illustration of an open-faced monkey's paw with a skull design on the palm

The Monkey's Paw

by W. W. Jacobs
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In "The Monkey's Paw," how does the author, W. W. Jacobs, set the mood and the tone? 

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The classic horror short story "The Monkey's Paw" by W.W. Jacobs tells of an old couple named Mr. and Mrs. White and their adult son Herbert who come into possession of a mummified monkey's paw from India that grants its owner three wishes. Sergeant-Major Morris, the previous owner of the paw, warns them not to use it. However, Mr. Morris wishes for 200 pounds to pay off their house.

In a terrible ironic turn, he and his wife receive that exact amount of money when Herbert is killed by the machinery where he works. Mrs. Morris then wishes to bring Herbert back to life. After they hear a knock on the door, Mr. White realizes that the mutilated ten-day-dead body of their son would be a thing of horror, not a comfort to them. As Mrs. White frantically attempts to open the door, Mr. White makes the last wish, presumably to return their son to the grave.

W.W. Jacobs sets the mood and the tone of this terrifying story in part 1 through the time of day, the weather, the physical setting, and the back story that Morris tells.

As the story opens, it is night, and the weather is cold and wet. Mr. White remarks on the sound of the wind even though they are in a closed-up house. He comments that their home is in out-of-the-way, slushy place where the path is a bog and the road is a torrent. This is the perfect setting for a frightening tale.

Morris's story about how he came by the paw in India is mysterious and unsettling. He says that the Fakir who put the spell on the paw warned that those who interfered with fate "did so to their own sorrow." He also says that the paw's previous owner's last wish was for death. He throws the paw into the fire, and when Mr. White pulls it out, Morris cautions him not to use it.

All of these story elements—the dark night, the foul weather, the remote setting, and Morris's back story and warning—set the dark, horrifying mood and tone of the tale and foreshadow the frightening events to come.

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The author of "The Monkey's Paw," W. W. Jacobs, sets the tone and mood of his story with descriptions of the weather and with foreshadowing

In the exposition of his narrative, Jacobs writes that the night is wet and cold. Then, as Mr. White and his son Herbert play chess, Mr. White tries to distract his son because he is a reckless player who moves without thinking through his moves. He says, "Hark at the wind," hoping his son has not noticed his reckless move.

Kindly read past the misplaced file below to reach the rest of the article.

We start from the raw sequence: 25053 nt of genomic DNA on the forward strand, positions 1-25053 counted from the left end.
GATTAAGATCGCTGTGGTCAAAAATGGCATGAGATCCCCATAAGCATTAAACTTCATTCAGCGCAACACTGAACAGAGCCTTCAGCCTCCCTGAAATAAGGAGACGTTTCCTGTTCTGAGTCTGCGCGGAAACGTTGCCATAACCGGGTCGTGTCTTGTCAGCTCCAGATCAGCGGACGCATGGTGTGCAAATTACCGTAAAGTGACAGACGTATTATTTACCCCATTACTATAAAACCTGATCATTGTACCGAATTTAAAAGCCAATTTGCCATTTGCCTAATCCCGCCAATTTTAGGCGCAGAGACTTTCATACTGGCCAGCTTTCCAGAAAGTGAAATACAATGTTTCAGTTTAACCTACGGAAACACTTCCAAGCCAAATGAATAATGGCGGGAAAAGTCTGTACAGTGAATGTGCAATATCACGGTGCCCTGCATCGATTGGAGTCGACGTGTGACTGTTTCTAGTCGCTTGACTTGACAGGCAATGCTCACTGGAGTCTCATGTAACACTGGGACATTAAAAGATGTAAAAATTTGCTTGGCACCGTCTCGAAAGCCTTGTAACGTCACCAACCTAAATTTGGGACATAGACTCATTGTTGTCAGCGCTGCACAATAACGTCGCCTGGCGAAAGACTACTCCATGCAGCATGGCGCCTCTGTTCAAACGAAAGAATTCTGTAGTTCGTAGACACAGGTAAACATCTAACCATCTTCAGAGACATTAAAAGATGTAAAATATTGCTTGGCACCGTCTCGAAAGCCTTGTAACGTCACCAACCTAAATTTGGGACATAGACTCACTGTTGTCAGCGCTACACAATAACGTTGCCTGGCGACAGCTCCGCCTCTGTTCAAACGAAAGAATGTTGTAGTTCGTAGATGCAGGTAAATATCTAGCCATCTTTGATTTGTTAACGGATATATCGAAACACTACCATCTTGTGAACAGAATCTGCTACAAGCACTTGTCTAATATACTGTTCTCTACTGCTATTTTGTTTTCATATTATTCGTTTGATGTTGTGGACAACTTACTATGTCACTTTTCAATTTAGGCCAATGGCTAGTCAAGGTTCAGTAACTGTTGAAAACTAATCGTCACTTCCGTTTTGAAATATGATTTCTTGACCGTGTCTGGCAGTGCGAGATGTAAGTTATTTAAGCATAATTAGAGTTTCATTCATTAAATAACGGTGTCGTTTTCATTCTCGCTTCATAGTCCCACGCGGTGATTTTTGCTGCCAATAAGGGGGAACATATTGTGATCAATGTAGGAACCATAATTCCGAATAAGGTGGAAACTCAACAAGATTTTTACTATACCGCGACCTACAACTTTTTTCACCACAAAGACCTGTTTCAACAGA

This recklessness of Mr. White's chess moves foreshadows his impulsive wishes on the monkey's paw, wishes that bring tragic consequences. Added to this, the description of the weather creates a foreboding atmosphere and mood.

This sense of foreboding continues as Mr. White grumbles,

"That's the worst of living so far out," bawled Mr. White, with sudden and unlooked-for violence; "of all the beastly, slushy, out-of-the-way places to live in, this is the worst. Pathway's a bog, and the road's a torrent."

This tone of foreboding continues with the arrival of Sergeant-Major Morris, an old acquaintance of Mr. White. He pulls from his pocket a monkey's paw, a talisman given him by an Indian fakir. But, as he mentions that he had three wishes granted by this paw, "his tones were so grave that a hush fell upon the group." 

Further in the narrative, there is more mention of the weather as stormy, descriptions which continue the suspenseful and dark mood. In the final part of the story, this mood becomes nightmarish as the Whites have been told of their son's horrifying entanglement in a machine at work. Then, when the Whites cannot resign themselves to the death of their son, Mrs. White remembers that they have two more wishes and demands that her husband wish Herbert back to them. However, their inability to think through this wish effects terror as a mood in the end of the story.

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